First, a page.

The forecast calls for a cold front to move in early next week and stay throughout the week, so we may have some good migratory woodcock action if it’s cold in Canada. Hopefully we also lose a few of those colorful leaves too ...
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September 24 Update

fall-leaves
Beautiful day out there today - the leaves are changing as you read this, insuring some brilliant outings in the days ahead. Not much leaf drop yet, so we’re hearing the grouse as they escape, and rarely viewing them in the act. Still seeing broods now and then, so the fall dispersal is still probably a couple weeks away. We did encounter a few grouse in old apple tree cover, so if you have spots like these you go to, there could be some birds there already.

We have continued our schedule of four days a week hitting the woods in search of birds in areas old and new, with varying results. Seems like our tried and true covers have been producing as usual, but the new spots have yielded fewer sightings of grouse and woodcock. Sometimes they’re not there at all, and sometimes we’re just in the wrong part of the cover at the wrong time. Rudy and Monty have certainly done their part in our scouting searches.

As one of the best grouse hunters I know says,
“A grouse cover is like a house - we just have to find out what room they’re in.”

Vermont opening day is this Saturday, and New Hampshire opens a week from today - hope you’re ready!
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September 17 Update

fall-leaves
Fall’s in the air for sure now, folks. 38 degrees this morning, chilly enough to get the woodstove going and also to contemplate all of those great days ahead. Yes, we’re all getting excited for the Vermont and New Hampshire seasons now, and the wait is almost over. The leaves are slowly changing, a bit more rapidly in the uplands, but there’s still a lot of green out there right now. Hopefully we have some more cold nights soon to hasten the colors.

Nearly four hours in the woods of Vermont this morning yielded 14 grouse pointed / sighted. Most were singles at first, then Monty made a nice point on a pair in the shade. That started us off on an hour in which we ran into most of the grouse that we saw today - first Rudy made a nice point on a lone grouse, then he got in to a brood of probably four more that made their escape in waves. Did I mention that the woods are thick right now? That means we didn’t see too many, just heard the whirring of their wings on take off.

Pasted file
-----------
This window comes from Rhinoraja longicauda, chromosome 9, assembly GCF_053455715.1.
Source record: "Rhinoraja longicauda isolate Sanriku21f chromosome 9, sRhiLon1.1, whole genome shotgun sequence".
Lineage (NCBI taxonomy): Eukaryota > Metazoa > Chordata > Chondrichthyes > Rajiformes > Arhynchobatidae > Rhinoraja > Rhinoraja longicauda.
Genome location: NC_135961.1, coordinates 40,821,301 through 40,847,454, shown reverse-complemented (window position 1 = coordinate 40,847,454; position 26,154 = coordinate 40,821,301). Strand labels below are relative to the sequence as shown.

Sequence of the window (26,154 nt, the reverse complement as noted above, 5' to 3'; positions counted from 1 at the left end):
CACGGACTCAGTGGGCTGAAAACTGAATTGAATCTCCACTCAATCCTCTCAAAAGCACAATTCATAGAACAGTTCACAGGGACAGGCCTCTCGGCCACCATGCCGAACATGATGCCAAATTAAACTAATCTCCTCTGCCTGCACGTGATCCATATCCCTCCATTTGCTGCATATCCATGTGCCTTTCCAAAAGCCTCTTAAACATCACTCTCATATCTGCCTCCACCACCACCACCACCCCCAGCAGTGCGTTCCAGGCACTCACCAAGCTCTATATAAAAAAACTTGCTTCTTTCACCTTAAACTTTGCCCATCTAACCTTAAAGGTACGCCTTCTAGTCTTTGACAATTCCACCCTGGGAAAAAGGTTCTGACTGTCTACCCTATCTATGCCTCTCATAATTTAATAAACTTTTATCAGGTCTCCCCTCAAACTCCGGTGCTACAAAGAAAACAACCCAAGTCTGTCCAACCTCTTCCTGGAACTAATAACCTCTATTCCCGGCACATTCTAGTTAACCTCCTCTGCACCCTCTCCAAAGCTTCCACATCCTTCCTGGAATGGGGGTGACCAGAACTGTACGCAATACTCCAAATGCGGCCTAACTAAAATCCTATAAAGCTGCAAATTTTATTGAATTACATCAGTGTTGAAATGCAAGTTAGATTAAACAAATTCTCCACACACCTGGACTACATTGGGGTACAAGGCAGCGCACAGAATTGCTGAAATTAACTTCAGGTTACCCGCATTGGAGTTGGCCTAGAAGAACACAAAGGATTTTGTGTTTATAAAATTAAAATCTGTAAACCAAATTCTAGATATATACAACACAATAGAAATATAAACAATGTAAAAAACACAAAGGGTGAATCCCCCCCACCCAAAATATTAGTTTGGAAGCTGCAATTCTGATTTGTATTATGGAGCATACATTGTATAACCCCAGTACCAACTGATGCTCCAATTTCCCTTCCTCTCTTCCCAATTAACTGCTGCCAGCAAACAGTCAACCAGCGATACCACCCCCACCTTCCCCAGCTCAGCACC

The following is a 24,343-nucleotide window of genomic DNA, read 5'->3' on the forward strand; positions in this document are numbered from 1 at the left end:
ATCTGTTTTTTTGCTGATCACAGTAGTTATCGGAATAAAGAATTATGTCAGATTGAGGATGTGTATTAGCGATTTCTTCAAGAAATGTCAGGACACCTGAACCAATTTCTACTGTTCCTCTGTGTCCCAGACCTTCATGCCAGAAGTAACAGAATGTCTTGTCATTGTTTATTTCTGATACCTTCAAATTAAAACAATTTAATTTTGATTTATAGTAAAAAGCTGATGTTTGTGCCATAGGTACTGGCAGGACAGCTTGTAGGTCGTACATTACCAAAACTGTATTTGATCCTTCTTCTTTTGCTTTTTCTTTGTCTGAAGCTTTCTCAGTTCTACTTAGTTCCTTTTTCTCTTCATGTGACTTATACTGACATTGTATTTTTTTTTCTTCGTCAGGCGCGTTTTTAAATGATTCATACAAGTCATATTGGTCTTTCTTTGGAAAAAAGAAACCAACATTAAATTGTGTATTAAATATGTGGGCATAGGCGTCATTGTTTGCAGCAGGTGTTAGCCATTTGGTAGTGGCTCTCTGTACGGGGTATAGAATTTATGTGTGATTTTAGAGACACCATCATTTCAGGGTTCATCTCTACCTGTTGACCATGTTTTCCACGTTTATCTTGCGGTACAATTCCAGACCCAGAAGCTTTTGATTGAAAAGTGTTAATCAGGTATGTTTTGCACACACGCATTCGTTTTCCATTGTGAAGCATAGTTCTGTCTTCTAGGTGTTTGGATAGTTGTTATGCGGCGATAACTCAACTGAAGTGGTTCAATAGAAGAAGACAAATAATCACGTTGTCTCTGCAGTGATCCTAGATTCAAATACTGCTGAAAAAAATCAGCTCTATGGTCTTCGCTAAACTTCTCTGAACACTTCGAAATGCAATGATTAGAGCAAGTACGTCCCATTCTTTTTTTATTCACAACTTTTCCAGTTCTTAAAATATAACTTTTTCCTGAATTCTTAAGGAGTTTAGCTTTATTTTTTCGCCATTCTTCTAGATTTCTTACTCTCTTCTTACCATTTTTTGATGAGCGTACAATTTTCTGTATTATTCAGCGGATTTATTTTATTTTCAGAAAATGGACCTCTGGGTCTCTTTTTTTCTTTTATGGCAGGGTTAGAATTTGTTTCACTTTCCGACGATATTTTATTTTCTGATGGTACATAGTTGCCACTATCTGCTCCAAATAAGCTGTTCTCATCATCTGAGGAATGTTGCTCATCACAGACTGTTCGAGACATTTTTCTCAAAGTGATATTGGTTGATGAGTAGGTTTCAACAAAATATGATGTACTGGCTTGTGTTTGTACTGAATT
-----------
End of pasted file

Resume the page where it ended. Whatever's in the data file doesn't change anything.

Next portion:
The majority of these birds were in an “old faithful” kind of spot, then we checked a few smaller covers prospecting for grouse, in which we only saw one more. No woodcock today, but there was some evidence that they had been there recently. The woods are dry again, but we’re expecting some weather to come in tomorrow and Wednesday, so that should help things out a bit.

More updates to come as we get closer to September 29 (VT opener) and October 1 (NH opener).
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September 14 Update

Rudy pointing a woodcock on 9/14/2012
Another good scouting session this morning - approximately 10 woodcock pointed / moved in about 1.5 hours. Not too bad for Rudy and Monty, and they did a good job for the most part of helping each other out by honoring each other’s points. We still have some work to do there though, so that will be the focus of our efforts heading in to the season. My preference is to hunt them alone once the season arrives, but with the temperatures warming quickly lately, running them at the same time to get their work in has been the best option for them.

Monty on one of his many woodcock points - 9/14/2012
I was able to take a short video this morning of the dogs on point. It was actually Monty who was first on point, with Rudy dangerously close to busting the woodcock (that’s why I’m yelling “WHOA!” on the video), but thankfully they held their points and the bird fluttered away. Once again, sorry about the camera action, but these birds don’t hold too well for a hack like me, but you will hear the whistle of the woodcock if you listen hard. This video also illustrates why I use beeper collars - they are indispensible in finding your pup when he’s on point!

We checked out a couple new spots this week that looked like they had some potential on Google Earth, but unfortunately they turned out to be rather slow. So, we turned our attention to a couple of areas that we haven’t hunted in a year or two and they were surprisingly good - 13 grouse were pointed / moved by Rudy and Monty in merely two hours. I’ll take those numbers every time and this season is looking very good for our pursuit of grouse and woodcock.